The importance of the rate (ROIC) as an indicator of a company's economic viability is that it is more difficult to attract private investment into a company with a low return on invested capital.
Example of incremental ROIC
Model of calculating the return on incremental invested capital that is planned to be invested in a business:
You are planning to open a restaurant with 70 seats. You plan to make an investment of $ 5,000 per place for the start-up of this restaurant. You plan to invest a sum of $ 350,000 (70 places X $ 5,000 per place) in your restaurant.
You plan to invest in equipment and rental improvement an amount of $ 3,000 per space, or $ 210,000 (70 spaces X $ 3,000 per space). An amount of $ 2,000 per space, or $ 140,000 will be set aside for your starting working capital.
You expect to get a Small Business Loan (PEP) of $ 189,000 (which is 90% X $ 210,000). The difference between the required amount of $ 350,000 and the borrowed amount of $ 189,000 is $ 161,000. This amount of cash comes directly from your personal wealth.
In the first year of operation, you expect to earn $ 10,000 per space for entire sales of $ 700,000. You expect to achieve a net benefit before tax of 3.8 percent in your first year of operation. Your net benefit before tax will therefore be $ 26,600. The benefit before depreciation, interest, tax is $ 61,600.
Your estimated ROIIC will therefore be $ 61,600 ÷ ($ 350,000 - $ 0) = 17.60%.
Why is incremental ROIC important?
The importance of return on incremental invested capital to the business
What is called invested capital is not just the cash acquired by the business, but the totality amount needed for the capital of the business. If companies invest to increase their capacity to produce the best product and service for their customer, they see their growth increase. These investments, whether in new machinery, technology, or stock, for example, are expected to generate additional income, known as “returns on investment”.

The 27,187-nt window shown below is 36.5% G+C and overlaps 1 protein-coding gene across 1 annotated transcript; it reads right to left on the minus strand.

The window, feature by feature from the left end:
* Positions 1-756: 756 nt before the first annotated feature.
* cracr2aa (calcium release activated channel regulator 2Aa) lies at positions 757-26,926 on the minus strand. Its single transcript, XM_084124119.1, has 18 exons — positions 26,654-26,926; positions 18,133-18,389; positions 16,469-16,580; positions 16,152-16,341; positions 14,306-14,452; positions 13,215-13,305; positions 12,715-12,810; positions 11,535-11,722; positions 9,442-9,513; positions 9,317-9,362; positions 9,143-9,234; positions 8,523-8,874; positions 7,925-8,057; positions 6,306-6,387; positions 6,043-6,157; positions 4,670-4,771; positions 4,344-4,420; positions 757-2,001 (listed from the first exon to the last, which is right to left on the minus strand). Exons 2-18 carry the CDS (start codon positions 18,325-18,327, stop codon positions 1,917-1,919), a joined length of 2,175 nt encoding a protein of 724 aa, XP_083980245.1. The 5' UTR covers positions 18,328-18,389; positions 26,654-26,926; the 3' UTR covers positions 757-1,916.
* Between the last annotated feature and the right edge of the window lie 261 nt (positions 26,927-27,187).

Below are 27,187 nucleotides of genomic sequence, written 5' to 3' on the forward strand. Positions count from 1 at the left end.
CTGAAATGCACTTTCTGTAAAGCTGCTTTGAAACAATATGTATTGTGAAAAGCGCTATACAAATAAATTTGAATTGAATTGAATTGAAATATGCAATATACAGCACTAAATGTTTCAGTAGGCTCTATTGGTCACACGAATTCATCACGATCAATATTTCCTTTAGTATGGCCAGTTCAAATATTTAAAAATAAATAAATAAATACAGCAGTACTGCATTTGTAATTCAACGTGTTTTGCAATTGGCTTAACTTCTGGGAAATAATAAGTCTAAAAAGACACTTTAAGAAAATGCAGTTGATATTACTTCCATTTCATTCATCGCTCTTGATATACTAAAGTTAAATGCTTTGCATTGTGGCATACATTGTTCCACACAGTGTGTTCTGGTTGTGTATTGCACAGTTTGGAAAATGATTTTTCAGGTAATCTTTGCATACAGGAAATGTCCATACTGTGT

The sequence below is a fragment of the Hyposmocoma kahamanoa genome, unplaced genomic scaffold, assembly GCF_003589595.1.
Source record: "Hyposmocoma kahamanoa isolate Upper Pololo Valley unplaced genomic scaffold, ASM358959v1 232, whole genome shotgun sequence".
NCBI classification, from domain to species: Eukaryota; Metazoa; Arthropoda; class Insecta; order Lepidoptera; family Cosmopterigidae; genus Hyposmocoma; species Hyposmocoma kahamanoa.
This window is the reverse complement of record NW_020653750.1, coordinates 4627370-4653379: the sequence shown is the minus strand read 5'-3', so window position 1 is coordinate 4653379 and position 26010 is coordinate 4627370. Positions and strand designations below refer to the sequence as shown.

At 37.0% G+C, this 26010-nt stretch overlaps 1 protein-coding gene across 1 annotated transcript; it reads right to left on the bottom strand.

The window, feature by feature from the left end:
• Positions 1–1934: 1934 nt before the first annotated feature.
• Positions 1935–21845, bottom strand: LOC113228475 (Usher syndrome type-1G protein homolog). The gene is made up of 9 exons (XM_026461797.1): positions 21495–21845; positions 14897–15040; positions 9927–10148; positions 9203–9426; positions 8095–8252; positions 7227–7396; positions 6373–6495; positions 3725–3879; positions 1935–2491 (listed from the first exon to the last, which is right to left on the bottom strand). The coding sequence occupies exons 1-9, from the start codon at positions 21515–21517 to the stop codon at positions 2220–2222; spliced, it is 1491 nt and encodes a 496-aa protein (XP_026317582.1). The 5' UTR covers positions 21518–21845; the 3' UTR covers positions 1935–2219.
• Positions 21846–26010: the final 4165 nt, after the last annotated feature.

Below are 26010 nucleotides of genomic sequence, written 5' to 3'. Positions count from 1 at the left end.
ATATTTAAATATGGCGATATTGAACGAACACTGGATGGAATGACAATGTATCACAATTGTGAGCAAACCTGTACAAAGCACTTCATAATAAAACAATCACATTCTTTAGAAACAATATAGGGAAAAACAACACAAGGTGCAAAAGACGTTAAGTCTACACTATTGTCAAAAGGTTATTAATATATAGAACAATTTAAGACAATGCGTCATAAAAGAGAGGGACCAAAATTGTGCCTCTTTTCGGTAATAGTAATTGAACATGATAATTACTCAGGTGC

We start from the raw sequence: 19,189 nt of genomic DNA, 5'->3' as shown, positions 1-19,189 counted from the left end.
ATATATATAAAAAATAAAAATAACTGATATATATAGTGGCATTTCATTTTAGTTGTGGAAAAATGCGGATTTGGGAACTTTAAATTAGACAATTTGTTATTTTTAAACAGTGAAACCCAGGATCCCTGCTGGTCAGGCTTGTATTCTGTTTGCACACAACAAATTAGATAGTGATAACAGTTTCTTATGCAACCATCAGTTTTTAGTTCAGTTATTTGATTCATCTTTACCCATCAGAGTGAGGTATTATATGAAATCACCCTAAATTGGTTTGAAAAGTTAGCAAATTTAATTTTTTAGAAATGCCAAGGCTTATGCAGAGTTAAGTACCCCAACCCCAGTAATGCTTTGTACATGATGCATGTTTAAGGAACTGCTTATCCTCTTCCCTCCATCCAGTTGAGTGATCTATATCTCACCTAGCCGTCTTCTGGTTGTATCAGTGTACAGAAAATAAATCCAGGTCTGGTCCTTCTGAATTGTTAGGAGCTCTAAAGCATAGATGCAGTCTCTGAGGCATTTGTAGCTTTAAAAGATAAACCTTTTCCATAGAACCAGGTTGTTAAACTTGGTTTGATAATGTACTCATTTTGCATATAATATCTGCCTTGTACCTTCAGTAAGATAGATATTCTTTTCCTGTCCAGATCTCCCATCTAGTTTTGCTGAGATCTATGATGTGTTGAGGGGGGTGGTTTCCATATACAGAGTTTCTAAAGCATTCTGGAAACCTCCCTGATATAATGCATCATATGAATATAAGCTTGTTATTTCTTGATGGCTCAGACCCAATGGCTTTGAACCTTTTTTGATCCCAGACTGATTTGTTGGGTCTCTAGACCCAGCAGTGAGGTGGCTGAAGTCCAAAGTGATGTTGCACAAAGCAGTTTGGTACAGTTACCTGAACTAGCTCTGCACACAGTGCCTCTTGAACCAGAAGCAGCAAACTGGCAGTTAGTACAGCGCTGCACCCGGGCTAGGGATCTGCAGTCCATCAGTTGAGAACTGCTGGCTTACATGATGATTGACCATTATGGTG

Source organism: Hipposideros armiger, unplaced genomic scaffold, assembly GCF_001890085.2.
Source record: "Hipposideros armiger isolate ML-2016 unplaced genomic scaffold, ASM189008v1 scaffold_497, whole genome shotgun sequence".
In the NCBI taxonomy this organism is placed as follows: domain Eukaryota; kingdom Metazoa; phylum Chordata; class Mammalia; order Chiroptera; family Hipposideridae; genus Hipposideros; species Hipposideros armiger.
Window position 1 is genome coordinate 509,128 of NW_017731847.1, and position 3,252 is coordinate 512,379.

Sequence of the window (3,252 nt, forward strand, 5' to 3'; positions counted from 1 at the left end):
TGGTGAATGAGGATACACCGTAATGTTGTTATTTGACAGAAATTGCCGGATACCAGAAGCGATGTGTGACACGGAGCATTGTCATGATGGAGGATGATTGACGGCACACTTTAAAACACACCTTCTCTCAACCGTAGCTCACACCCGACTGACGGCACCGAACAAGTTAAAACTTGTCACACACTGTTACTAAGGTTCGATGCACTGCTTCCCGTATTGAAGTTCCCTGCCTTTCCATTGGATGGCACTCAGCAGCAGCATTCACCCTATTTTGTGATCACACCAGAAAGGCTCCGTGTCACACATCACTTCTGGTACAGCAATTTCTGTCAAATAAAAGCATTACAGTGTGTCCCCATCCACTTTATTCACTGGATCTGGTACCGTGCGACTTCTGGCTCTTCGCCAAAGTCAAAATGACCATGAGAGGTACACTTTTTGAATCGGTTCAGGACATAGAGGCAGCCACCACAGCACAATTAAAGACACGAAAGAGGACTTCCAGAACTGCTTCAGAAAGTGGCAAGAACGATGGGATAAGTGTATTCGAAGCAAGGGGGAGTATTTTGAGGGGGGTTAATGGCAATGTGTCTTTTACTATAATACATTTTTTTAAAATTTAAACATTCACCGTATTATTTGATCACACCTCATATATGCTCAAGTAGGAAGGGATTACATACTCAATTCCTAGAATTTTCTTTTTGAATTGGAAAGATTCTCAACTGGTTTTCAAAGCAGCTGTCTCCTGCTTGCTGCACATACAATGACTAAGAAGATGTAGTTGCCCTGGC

The importance of return on incremental invested capital for investors
Investors of course utilize incremental ROIC to assess a company's performance after paying off equity and debt and check the rate of return on the capital they have invested. This allows them to know whether the company is likely to generate maximum income with the employment of the funds invested.
Competitive advantage assessment
Companies may be called upon to use ROIIC to assess their value and market positioning relative to their competitors in the same field of activity. It is considered that the value has been added if the ROIIC is greater than 2%. On the other hand, if it is less than 2%, the capital invested by the company is considered to have neither added value nor generated a return.
In conclusion, incremental ROIC is an essential element to take into account in order to improve the capacity of the company. Its calculation must be carried out regularly and very precisely to obtain exact information, allowing to carry out good and solid investment projects.
The calculation of incremental ROIC should be done before starting a business to estimate the rate of return on the capital expected to be invested in the business. In order to assess the financial situation and efficiency of the company, this calculation should also be made subsequently at the end of each year of operation.